For children and adolescents, certain mental health diagnoses — as well as being Black or of an older age group — were associated with an increased likelihood of involuntary psychiatric hospitalization, a U.K. systematic review and meta-analysis found.
Involuntary psychiatric holds were more commonly associated with minors diagnosed with psychosis (OR 3.63, 95% CI 2.43-5.44), substance misuse (OR 1.87, 95% CI 1.05-3.30), and intellectual disability (OR 3.33, 95% CI 1.33-8.34).
Perceived risk of harming oneself or others was also related to roughly double the occurrence of involuntary hospitalization, reported Susan Walker, MRCPsych, of University College London, and colleagues in The Lancet Child & Adolescent Health.
The study also found associations between involuntary hospitalizations and being 12 years or older (OR 3.57, 95% CI 1.46-8.73) and being a Black child or adolescent (OR 2.72, 95% CI 1.88-3.95).
However, researchers noted that only seven of the 23 studies included in the systematic review from 11 different countries in Europe and North America mentioned the ethnicity of children and teenagers who were detained against their will, as compared to a 2019 systematic review of compulsory psychiatric detention among adults that included 71 studies detailing racial and ethnic disparities.
This, the authors wrote, is just one more piece of information that can be added to the already confusing puzzle of discrepancies in the existing research on the role that race plays in youth mental health treatment. Although previous research from both the U.K. and the U.S. has shown higher rates of mental health reports and diagnoses among Black youth, studies have shown that “young people from Black and minority ethnic groups are more likely than young people from White ethnic groups to be referred to mental health services via the criminal justice system or social care, rather than through less coercive routes, such as a family doctor,” researchers stated.
The limited amount of literature containing detailed demographic data on involuntary psychiatric hospitalizations in youths was acknowledged by the authors as a major limitation to their review.
Nev Jones, PhD, an assistant professor of mental health law and policy at the University of South Florida who was not involved in this study, echoed the same concerns, cautioning readers not to overlook the serious lack of adequate information on this issue, specifically in the U.S. It should also be noted that both American studies included in this recent meta-analysis were published over a decade ago, one from 1995 and another from 2010.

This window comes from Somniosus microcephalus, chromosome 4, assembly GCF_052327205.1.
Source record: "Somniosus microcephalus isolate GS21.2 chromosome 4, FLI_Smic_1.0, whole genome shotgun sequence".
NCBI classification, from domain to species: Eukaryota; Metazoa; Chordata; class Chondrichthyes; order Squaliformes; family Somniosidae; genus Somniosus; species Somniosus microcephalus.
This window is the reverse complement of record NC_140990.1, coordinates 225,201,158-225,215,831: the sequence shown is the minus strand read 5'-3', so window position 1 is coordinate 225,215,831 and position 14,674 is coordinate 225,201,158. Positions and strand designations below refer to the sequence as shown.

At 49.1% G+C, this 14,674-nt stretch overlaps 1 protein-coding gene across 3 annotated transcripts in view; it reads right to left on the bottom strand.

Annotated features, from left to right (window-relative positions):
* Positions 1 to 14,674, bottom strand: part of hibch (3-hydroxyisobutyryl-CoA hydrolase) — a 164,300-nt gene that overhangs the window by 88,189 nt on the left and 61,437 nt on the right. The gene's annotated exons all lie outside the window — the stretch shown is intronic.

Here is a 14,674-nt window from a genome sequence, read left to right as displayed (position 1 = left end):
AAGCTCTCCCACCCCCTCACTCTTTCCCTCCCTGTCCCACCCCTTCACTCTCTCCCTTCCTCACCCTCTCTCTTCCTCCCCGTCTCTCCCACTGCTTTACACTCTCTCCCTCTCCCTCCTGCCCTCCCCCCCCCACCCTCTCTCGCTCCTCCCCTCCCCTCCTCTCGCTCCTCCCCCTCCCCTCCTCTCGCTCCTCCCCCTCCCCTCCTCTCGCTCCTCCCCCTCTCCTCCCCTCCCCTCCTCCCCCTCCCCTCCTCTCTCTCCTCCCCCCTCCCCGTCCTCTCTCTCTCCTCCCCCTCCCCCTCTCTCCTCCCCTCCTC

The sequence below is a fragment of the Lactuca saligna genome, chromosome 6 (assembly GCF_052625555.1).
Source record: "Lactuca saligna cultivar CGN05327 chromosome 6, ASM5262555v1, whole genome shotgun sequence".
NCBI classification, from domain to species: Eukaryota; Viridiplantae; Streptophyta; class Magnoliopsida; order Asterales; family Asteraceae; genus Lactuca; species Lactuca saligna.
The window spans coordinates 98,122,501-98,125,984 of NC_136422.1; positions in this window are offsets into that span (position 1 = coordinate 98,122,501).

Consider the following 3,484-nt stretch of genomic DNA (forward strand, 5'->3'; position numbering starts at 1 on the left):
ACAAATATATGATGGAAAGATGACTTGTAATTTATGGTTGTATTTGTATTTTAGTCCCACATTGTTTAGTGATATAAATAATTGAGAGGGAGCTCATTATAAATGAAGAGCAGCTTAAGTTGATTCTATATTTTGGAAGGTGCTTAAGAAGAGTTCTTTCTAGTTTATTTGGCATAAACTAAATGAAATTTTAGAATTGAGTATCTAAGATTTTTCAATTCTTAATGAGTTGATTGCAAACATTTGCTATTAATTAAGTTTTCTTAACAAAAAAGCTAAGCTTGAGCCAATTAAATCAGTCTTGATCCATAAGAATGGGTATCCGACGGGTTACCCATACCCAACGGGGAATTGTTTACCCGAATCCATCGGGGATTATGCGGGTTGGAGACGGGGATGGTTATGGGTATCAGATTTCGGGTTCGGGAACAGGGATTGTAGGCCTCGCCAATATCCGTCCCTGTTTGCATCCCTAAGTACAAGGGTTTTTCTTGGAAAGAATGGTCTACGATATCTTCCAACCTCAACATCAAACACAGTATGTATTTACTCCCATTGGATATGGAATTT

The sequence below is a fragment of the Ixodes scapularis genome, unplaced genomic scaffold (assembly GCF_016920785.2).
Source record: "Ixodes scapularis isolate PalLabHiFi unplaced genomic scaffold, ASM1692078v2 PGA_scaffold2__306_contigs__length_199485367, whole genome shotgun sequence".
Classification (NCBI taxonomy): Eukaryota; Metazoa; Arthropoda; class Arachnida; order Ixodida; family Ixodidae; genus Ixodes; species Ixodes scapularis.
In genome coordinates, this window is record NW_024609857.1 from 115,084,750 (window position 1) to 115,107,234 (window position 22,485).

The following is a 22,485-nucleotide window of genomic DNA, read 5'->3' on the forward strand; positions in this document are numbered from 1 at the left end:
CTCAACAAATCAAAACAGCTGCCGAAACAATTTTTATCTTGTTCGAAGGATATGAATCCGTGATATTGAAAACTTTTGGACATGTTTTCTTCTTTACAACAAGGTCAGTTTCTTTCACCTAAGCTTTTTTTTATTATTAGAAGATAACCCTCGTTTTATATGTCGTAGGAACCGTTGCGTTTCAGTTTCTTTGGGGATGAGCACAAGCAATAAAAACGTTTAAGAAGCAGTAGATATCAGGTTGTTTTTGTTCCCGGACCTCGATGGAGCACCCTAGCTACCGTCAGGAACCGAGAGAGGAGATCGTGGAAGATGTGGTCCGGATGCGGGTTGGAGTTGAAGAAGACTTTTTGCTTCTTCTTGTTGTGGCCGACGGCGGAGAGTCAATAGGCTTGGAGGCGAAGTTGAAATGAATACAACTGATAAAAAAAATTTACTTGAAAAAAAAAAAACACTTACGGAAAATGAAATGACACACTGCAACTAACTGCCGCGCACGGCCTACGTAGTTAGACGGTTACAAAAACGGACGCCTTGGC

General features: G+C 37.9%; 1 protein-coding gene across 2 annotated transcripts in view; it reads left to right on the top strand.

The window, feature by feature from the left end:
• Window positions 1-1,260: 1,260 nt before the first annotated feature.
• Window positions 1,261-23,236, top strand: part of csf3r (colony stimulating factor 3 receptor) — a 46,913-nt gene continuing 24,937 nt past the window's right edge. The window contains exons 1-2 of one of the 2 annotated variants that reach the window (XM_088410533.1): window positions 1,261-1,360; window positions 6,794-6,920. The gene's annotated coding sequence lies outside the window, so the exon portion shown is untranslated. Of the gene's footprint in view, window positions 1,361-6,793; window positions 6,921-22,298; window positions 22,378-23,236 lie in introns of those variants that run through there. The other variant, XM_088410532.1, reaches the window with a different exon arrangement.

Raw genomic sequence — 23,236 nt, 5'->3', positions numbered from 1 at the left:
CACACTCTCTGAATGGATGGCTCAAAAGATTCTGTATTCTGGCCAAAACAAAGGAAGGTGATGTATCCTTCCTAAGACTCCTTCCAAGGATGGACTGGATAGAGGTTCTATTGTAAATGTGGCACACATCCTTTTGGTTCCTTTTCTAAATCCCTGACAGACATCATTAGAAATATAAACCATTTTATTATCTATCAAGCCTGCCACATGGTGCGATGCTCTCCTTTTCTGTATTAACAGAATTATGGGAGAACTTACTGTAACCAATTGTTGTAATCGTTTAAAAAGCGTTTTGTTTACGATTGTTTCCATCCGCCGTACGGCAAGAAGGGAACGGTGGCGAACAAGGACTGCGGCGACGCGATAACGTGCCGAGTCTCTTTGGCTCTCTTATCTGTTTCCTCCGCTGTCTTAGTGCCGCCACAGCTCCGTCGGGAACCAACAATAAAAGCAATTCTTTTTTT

“It’s very questionable to what extent we would want to generalize any finding from outside the U.S. to the U.S. because of our fragmented healthcare system,” Jones told MedPage Today, emphasizing that even the most basic demographics aren’t available to researchers in the U.S., and laws on involuntary psychiatric holds for children and teenagers varies by state. “It’s very hard without centralized, state-level data collection to get a reliable picture of what’s happening here.”
There are 25 states in the U.S. that have publicly available data on psychiatric commitments; only five of those states have released any figures on youths, according to professor David Cohen, PhD, of the University of California Los Angeles’ Luskin School of Social Work.
Certain states like Florida, though, are collecting and sharing more detailed demographic data about the children and adults who have been involuntarily committed under the Baker Act. Studies on this data have shown that the Baker Act is used disproportionately more frequently on Black children; a report from the Southern Poverty Law Center cited that 25% of all children who were Baker Acted in Florida between 2016-2017 were Black, even though Black youth make up 15% of the state’s under-18 population.
Jones expressed hope that, with the collection and publicization of more detailed data on involuntary psychiatric hospitalizations among children and adolescents, researchers will also be able to learn more about the widespread impact these detentions have on minors. In her own qualitative research on this subject, many of the youth she interviewed described being so traumatized by their experiences of being held involuntarily that they would lie to their parents and healthcare providers about any future suicidal feelings so as to not be sent back.
“Even to see that in the majority of that qualitative sample of 40 was very disturbing,” Jones said. “But we have to know if that would hold across a larger sample.”